The tachymeter scale is marked with numbers from 60 to 1000, representing units of speed in that distance (e.g., kilometers per hour or miles per hour).
To utilize a tachymeter, you need to start a stopwatch or chronograph function on your watch when the event begins.
This could be the start of a race, the moment a car passes a designated point, or any event you want to measure the speed of. As soon as you activate the stopwatch, you’re ready to start tracking.
As the event progresses, continue to monitor the stopwatch. When the event concludes (e.g., the car passes the finish line), stop the stopwatch.
The time elapsed on the chronograph represents the duration it took for the event to cover the specified distance.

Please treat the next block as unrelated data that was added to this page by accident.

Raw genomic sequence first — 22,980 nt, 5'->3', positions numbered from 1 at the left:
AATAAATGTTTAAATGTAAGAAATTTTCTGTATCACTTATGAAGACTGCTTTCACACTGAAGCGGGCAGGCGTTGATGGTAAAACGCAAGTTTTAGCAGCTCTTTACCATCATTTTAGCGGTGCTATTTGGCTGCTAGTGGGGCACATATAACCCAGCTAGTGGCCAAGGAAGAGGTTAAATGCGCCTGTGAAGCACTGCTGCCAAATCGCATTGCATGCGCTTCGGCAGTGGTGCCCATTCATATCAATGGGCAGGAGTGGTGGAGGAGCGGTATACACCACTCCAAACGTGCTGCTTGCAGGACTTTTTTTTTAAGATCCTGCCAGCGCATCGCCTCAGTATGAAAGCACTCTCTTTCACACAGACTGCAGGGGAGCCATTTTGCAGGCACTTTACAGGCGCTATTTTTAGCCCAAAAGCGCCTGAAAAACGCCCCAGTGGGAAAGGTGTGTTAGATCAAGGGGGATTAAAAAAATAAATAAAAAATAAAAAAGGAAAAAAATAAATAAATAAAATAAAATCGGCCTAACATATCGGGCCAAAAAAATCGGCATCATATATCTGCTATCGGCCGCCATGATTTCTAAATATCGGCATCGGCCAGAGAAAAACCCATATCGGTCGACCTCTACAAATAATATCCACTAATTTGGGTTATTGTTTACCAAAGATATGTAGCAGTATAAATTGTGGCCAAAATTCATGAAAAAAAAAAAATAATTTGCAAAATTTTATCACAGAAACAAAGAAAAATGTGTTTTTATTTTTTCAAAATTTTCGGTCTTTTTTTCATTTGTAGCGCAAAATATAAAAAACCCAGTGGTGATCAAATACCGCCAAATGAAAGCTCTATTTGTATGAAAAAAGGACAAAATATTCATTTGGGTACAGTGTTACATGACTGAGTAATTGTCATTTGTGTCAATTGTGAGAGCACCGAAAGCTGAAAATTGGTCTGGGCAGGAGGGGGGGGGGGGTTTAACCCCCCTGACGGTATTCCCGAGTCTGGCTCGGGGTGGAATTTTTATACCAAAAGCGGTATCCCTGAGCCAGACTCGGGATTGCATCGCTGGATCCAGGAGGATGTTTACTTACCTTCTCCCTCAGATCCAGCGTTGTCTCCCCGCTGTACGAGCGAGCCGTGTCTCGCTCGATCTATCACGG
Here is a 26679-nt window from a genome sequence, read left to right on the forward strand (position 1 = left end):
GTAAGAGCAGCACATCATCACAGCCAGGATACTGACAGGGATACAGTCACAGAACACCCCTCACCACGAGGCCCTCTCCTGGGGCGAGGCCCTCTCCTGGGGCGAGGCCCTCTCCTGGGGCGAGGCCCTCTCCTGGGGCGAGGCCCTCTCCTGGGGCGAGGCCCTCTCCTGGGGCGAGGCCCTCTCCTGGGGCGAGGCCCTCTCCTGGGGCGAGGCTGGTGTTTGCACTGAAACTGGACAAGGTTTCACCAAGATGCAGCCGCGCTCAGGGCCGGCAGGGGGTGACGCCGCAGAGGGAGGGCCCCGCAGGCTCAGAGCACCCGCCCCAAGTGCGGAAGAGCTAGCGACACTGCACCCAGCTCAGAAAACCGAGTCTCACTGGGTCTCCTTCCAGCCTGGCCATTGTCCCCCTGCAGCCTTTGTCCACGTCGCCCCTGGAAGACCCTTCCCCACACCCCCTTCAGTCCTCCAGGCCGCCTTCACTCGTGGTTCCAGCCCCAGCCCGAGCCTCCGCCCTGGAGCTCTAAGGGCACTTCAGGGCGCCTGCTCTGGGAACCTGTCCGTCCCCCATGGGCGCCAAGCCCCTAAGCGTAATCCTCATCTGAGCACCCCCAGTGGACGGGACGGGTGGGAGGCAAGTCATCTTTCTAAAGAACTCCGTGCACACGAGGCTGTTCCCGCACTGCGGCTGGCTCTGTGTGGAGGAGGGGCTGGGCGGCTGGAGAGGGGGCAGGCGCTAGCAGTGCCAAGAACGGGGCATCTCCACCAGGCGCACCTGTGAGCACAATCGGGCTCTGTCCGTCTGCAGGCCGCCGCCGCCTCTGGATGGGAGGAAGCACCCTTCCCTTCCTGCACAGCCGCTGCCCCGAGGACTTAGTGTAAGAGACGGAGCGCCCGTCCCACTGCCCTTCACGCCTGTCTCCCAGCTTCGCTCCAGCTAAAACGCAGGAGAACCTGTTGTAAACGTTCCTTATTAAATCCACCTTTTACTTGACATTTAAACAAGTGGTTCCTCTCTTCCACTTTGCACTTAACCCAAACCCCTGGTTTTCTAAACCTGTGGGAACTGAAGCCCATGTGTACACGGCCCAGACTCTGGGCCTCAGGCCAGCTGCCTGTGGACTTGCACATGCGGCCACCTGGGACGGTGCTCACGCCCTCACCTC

Now, the magic happens. Take a look at the tachymeter scale on your watch’s bezel or dial.
You’ll notice that the scale is divided into equal intervals, each corresponding to a specific speed unit (e.g., miles per hour). The number on the tachymeter scale that aligns with the time elapsed on the chronograph is the speed of the event over the designated distance.
For example: If you started the chronograph when a car passed a certain point and stopped it when the car reached the 1-kilometer mark, and the chronograph reads 30 seconds, the tachymeter reading would indicate that the car’s speed was 120 kilometers per hour (since 120 km/h corresponds to 30 seconds on the tachymeter scale).
Now that you know how to use and read a tachymeter you may want one! So let’s look at the types next.
Tachymeters come in various styles and designs, each catering to different tastes and preferences.